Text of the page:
FRAMINGHAM (03/27/2000) - Sometimes you come up with an idea that you instinctively feel should be important, but you have to wait a while to realize why. For example, in 1995, it struck me that one of the most fundamental changes brought about by the Internet was that customers were getting on the Net because of what other customers were doing. In other words, technology users such as Amazon, Yahoo Inc. and ETrade were doing much more to draw people to the Web than technology vendors, such as Cisco Systems Inc., Microsoft Corp. or even America Online Inc.
From a historical IT industry perspective, this shift in creating demand was clearly unprecedented, and it sure felt like a major change in our industry's value chain. But for several years, it was hard to get past the "so what" test.
Why exactly did this matter?
It has only been in the last year or so, with the sharply rising interest in XML, that the significance of this customer-driven revolution has become clear.
If users want to exploit the power of common metatags, shared ontologies, communicating applications and a more databaselike Web, they will have to do most of the work themselves. IT vendors will certainly have a vested interest in helping, but even today's market leaders will find it difficult to drive the necessary setting of standards.
And standards are what the XML movement is all about. Although much has been written about today's confusing mix of industry-specific initiatives and overlapping associations and institutions, I'm much more intrigued by a larger question. For more than 30 years, IT professionals and their corporate bosses have told IT vendors that they want interoperability and standards. But now that the standards burden has shifted to IT users themselves, will they be up to the task?
IT vendors have already taught us a great deal about what to expect. Over the years, most standards efforts have failed because IT vendors, understandably, find it difficult to balance their customers' clear interest in interoperability with their own competitive and business objectives. Indeed, one could argue that there have really been only three great standards successes, and that each involved either chance or government leadership or both.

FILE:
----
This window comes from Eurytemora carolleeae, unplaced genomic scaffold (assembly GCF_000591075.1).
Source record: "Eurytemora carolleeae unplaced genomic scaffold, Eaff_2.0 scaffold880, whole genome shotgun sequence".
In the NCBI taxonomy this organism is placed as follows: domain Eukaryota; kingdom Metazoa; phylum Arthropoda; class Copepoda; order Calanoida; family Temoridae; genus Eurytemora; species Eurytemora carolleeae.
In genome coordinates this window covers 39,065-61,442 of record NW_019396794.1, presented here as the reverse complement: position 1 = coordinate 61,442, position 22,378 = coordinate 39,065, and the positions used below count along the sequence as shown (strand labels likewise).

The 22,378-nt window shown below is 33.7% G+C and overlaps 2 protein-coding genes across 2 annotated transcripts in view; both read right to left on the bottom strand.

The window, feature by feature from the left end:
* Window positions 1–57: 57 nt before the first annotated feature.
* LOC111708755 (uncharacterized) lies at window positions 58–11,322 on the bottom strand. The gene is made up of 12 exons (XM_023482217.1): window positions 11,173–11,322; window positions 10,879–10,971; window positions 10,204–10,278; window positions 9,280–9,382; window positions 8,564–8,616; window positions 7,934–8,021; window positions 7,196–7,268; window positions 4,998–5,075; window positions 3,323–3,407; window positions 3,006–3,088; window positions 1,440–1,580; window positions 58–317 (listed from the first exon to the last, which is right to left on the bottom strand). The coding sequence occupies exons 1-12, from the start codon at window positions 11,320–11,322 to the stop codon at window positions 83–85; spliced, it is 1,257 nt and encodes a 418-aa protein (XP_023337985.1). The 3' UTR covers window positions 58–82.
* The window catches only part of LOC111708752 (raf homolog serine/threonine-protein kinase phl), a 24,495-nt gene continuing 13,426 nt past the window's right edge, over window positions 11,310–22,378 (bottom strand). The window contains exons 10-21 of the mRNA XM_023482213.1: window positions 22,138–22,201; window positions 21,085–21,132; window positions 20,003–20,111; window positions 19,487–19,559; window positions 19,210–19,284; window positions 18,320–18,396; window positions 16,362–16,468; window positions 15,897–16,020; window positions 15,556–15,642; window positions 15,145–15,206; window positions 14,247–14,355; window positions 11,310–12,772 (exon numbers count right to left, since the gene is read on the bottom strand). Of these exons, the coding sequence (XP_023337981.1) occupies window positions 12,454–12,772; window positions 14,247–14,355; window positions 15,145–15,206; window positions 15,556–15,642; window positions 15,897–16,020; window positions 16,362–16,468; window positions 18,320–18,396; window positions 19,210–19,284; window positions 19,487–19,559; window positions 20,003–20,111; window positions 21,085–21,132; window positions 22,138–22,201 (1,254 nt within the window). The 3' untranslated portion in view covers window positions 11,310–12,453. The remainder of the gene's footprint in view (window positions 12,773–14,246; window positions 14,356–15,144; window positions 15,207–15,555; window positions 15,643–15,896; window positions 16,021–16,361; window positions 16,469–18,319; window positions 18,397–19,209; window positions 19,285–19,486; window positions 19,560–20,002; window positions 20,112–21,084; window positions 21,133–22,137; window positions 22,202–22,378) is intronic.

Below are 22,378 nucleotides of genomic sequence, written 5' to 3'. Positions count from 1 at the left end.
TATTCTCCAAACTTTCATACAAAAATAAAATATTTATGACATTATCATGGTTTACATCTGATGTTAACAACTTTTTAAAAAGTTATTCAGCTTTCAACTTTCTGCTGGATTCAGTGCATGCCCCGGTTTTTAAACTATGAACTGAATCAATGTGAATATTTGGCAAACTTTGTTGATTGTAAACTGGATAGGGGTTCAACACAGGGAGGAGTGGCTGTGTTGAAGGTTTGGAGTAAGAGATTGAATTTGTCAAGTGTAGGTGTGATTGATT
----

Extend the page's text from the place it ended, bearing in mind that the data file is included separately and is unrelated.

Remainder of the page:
For example, PCs became standardized because IBM totally dominated the computer business and carelessly decided to provide an open-architecture PC product.
TCP/IP and the related Web standards grew out of government and university efforts largely unconcerned with commercial implications. And the international GSM (Groupe Speciale Mobile) cellular phone system emerged from close (although non-U.S.) government/vendor collaboration.
But in the end, all three standards processes resulted in vendors bringing specific products and services to the market. This, of course, is something vendors will continue to do. There are already many new companies trying to develop shared ontologies for specific markets and industries, and software giants such as SAP, Oracle and Microsoft will influence XML usage in a number of important ways.
But the big changes will have to happen at the customer level. In fact, many IT user organizations will soon find themselves in some very vendorlike predicaments, juggling the desire for interoperability with their own competitive interests. Looking back, it has taken several decades for standards to encompass most of the IT vendor business. But just because our industry now moves more quickly, standards won't necessarily evolve more smoothly. Indeed, many IT user organizations will soon learn what being an IT vendor has always been about.